Wrapping my head around simplicity

Simplicity —

On New Year’s Day, as we promised each other, my husband and I, that we felt a rising manifesto, a palpable energy toward building community on simplicity, faith and hospitality; even then, more so now, as I see these fruits, I’m grateful.

A life with room to say yes to projects, a life with room for walks and books. Sounds simple enough.

But something pinches a bit. My desire to define these things instead of breathe into them — that pinches.

Strangers’ “simplicity” sometimes looks sparse and white as an Ikea catalog shoot; or colorful as homemade gingham bunting over a claw-foot tub on a porch. Beautiful; but maybe incomplete. (Of course, searching on Instagram for simplicity is a bit counter-intuitive; but recognize that hunger for prettier simplicity? I’m working on feeding this hunger with gratitude. Thank you, Lord, for leaves on trees, which add color to my view.)

Defining what simplicity is for our family has in the past boiled down to rules, and rules don’t work for me. Rules aren’t gospel. Rules make me rigid to other people’s interpretations. Rules make me grumpy. Rules aren’t life-giving because it’s bent humans trying to put up straight fences.

Of course some agreements are healthy: we buy second-hand when possible, we vacation local, we don’t use credit. We have enough to pay the bills, but no more.  This isn’t about stuff, though; it’s about living free. It’s about asking what’s working, and what we need to let go of.

“But test everything; hold fast what is good.” (1 Thessalonians 5:21 ESV)

Agreements keep me focused on the root of simplicity: faith first; no Pinterest. When I feel something’s missing, I keep my hands busy.

But don’t I especially want to enumerate simplicity? Don’t I want to limit jeans, toys, shoes? Isn’t that a concrete way to ask if I’m living into our manifesto? The lid must always close on the toy box, for instance. Reducing clutter is a healthy impulse, and one I do without thinking.

But … it’s more than stuff.

This is America in 2014: yes, we need to let go of the stuff first.

{Sidebar: Have you ever wondered how stores in the United States sell pens? How do they convince us we need more pens? Have you ever considered the sheer number of pens on the bottoms of purses, in drawers, handed out free at fairs, stolen from offices and passed out before elections? Pens in jars, pens in cars. How much more true would this be of sweaters, or shoes, or half-used notebooks, if these things were as portable as pens?}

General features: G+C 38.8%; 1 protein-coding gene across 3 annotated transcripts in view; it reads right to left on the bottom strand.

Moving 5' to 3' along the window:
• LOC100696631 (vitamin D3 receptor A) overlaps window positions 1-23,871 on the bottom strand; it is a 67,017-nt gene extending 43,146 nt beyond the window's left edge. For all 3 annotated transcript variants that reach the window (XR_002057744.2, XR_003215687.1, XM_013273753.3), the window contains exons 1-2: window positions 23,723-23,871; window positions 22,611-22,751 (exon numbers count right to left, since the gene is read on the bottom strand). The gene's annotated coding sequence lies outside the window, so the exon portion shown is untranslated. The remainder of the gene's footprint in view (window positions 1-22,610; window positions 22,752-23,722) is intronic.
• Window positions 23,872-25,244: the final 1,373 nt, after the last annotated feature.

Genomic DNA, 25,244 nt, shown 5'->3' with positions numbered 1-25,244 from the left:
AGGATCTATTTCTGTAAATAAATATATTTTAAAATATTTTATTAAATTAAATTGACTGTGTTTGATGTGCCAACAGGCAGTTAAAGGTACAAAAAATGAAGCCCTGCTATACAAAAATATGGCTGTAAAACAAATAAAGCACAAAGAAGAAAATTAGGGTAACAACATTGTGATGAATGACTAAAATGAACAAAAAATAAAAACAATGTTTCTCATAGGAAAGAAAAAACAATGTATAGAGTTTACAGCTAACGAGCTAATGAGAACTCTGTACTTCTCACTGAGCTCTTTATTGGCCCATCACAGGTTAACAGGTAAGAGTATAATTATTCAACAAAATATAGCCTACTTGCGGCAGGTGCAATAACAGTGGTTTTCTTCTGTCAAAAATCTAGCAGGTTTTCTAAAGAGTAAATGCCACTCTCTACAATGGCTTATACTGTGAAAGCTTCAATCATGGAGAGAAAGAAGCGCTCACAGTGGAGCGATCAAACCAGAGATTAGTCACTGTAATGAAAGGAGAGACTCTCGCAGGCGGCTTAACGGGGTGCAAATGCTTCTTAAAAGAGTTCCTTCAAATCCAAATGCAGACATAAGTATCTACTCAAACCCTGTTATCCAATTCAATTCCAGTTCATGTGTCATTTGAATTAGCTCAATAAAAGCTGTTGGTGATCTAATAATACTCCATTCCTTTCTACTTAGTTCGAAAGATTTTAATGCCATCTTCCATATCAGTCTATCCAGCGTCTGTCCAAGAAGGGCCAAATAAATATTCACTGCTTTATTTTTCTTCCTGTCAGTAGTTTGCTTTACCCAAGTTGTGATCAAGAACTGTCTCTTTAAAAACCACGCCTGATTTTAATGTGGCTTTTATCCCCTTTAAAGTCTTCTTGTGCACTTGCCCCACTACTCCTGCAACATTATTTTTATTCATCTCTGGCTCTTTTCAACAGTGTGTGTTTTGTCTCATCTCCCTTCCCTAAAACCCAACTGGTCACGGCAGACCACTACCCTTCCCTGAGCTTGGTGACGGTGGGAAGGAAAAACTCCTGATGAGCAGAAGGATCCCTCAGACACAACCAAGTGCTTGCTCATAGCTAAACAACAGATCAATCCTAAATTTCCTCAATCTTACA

{Tallying is a pitfall, though. Simplicity is a heart thing.}

What’s beyond this recognition that we have many things? After we’ve personally narrowed down our wardrobes, toy boxes and our garages; after we’ve emptied our basements? It’s possible to not have clutter and still not live simply, because simple is a daily choosing of priorities. Sometimes we trip all over ourselves on the way to being more simple.

Six months into my yogurt-making adventure I abandoned it; there are more life-affirming ways to spend my 10 o’clock hour on a Thursday night. I was grumpy over something simple. Now I spend $3 on a tub of it, and we have more room for … sleep. And each other. I’d argue that’s a victory in simplicity.

The turning point is joy: is the joy in the doing, the product, the project? If it’s not, then what’s the cost?

Sometimes simple’s free and natural, and the payoff’s amazing. We watch tall trees bud and catch sunlight way up in the canopy before we mention “photosynthesis”; or feel Robert Louis Stevenson’s rhythm before we say we know his work from one poem. Simplicity means I’m reading books on “Love and Logic” because simple joy is our goal, and my mornings are full of way too much drama over which parent made the oatmeal.

Tallying stuff is the wrong approach. I want to tally space and free evenings and breakfasts without tears. I want to lose count pondering the ways these joys add up.

Simplicity is the wonderment on the other side that everything I have is a gift, is useful, and is exactly what we need. Then not holding too tightly to it, so it can be someone else’s enough.


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